• Establish a diagnosis of osteoporosis
  • Estimate the actual fracture risk compared to young adults
  • Evaluate bone demineralization associated with chronic renal failure
  • Evaluate bone demineralization associated with immobilization
  • Monitor changes in BMD due to medical problems or therapeutic intervention
  • Predict future fracture risk

Potential diagnosis

Normal findings

  • Normal bone mass with T-score value not less than −1.

Abnormal findings related to

  • Osteoporosis is defined as T-score value less than −2.5.
  • Low bone mass or osteopenia has T-scores from −1 to −2.5.
  • Fracture risk increases as BMD declines from young-normal levels (low T-scores).
  • Low Z-scores in older adults can be misleading because low BMD is very common.
  • Z-scores estimate fracture risk compared to others of the same age (versus young-normal adults).

Critical findings


Interfering factors

  • BMD test results may be lower in individuals receiving corticosteroid therapy; ideally BMD testing should be performed before a patient is placed on a regimen of chronic steroid therapy to obtain a valid baseline.
  • Factors that may impair clear imaging

    • Inability of the patient to cooperate or remain still during the procedure because of age, significant pain, or mental status.
    • Metallic objects within the examination field (e.g., jewelry, earrings, and/or dental amalgams), which may inhibit organ visualization and can produce unclear images.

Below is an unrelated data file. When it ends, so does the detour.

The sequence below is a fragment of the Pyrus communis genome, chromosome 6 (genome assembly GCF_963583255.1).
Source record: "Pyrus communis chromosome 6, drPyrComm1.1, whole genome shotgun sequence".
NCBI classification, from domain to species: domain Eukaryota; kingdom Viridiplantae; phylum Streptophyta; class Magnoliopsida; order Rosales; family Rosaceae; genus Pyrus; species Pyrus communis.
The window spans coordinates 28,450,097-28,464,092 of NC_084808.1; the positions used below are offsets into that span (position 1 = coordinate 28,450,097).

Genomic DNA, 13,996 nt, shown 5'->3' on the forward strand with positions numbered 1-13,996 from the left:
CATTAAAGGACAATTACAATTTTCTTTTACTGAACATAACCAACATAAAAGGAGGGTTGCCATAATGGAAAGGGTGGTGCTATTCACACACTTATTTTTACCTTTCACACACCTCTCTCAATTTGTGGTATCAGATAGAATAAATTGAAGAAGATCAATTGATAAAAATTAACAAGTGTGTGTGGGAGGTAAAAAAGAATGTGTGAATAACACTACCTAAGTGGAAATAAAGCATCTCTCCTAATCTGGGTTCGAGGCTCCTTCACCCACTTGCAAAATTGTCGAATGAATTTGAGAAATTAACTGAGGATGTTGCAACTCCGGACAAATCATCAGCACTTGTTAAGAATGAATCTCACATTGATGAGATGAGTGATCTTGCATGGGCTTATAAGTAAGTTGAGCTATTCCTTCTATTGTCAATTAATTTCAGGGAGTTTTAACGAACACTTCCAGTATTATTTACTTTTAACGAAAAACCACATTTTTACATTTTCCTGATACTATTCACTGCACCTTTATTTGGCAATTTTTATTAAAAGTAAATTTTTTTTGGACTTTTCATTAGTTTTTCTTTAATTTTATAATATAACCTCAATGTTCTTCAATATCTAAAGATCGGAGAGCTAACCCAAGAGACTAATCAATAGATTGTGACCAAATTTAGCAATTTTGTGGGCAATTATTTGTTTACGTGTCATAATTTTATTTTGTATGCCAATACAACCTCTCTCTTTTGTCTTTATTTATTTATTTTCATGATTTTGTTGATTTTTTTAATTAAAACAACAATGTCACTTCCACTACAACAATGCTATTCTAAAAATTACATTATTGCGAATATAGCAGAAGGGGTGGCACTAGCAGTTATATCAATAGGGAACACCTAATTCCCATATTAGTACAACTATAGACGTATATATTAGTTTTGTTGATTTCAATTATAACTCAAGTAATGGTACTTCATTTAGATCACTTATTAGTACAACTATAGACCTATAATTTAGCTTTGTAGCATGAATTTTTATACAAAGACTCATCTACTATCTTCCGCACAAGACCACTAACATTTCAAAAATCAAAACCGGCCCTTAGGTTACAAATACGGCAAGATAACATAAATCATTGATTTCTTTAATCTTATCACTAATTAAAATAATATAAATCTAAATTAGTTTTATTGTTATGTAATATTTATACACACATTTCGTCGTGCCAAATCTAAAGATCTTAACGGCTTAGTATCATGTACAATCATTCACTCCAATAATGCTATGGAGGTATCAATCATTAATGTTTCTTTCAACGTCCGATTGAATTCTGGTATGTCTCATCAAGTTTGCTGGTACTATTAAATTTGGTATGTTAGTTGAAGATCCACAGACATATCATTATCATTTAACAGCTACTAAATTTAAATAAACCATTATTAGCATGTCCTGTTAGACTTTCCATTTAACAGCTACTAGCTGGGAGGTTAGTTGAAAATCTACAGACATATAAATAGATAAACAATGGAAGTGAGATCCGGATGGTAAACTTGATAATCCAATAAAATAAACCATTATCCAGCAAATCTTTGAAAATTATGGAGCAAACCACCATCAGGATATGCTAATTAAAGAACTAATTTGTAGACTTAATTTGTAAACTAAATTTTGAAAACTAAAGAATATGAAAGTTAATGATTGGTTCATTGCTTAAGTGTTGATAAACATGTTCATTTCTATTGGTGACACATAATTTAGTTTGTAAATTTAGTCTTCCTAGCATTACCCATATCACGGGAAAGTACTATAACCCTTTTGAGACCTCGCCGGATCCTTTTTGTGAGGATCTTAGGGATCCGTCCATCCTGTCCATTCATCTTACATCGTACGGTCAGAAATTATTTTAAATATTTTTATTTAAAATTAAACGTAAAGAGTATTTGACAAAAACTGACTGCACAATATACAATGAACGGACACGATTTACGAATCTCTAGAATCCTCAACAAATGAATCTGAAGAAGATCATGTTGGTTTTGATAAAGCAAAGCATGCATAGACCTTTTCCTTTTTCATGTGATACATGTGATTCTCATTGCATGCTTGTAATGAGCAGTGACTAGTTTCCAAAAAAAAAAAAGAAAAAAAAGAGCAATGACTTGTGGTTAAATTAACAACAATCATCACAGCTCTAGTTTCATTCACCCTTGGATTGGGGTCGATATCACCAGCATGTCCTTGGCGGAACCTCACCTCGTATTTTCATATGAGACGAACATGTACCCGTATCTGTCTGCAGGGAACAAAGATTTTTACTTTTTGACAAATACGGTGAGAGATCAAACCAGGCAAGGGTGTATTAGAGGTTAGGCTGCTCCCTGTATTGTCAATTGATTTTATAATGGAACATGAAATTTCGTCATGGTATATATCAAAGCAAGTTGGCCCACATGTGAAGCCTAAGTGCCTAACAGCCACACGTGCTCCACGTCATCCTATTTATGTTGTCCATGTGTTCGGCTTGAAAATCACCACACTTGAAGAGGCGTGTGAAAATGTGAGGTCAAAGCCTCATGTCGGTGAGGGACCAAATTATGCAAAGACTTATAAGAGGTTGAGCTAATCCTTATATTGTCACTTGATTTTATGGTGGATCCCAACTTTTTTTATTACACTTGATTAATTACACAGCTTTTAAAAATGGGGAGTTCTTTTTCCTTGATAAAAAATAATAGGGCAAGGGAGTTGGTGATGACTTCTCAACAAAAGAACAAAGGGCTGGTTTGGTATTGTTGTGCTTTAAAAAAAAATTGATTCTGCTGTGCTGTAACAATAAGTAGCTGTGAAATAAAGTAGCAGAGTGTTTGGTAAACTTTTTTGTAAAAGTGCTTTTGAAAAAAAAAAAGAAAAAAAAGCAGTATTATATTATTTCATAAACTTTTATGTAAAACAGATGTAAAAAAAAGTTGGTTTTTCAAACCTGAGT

• Other considerations

    • The use of anticonvulsant drugs, cytotoxic drugs, tamoxifen, glucocorticoids, lithium, or heparin, as well as increased alcohol intake, increased aluminum levels, excessive thyroxin, renal dialysis, or smoking, may affect the test results by either increasing or decreasing the bone mineral content.
    • Consultation with a health-care provider (HCP) should occur before the procedure for radiation safety concerns regarding younger patients or patients who are lactating. Pediatric & Geriatric Imaging Children and geriatric patients are at risk for receiving a higher radiation dose than necessary if settings are not adjusted for their small size. Pediatric Imaging Information on the Image Gently Campaign can be found at the Alliance for Radiation Safety in Pediatric Imaging (www.pedrad.org/associations/5364/ig/).
    • Risks associated with radiation overexposure can result from frequent x-ray or radionuclide procedures. Personnel in the room with the patient should stand behind a shield, or leave the area while the examination is being done. Personnel working in the examination area should wear badges to record their radiation exposure level.
    • Other considerations as a result of altered BMD, not the BMD testing process

    • Vertebral fractures may cause complications including back pain, height loss, and kyphosis.
    • Limited activity, including difficulty bending and reaching, may result.
    • Patient may have poor self-esteem resulting from the cosmetic effects of kyphosis.
    • Potential restricted lung function may result from fractures.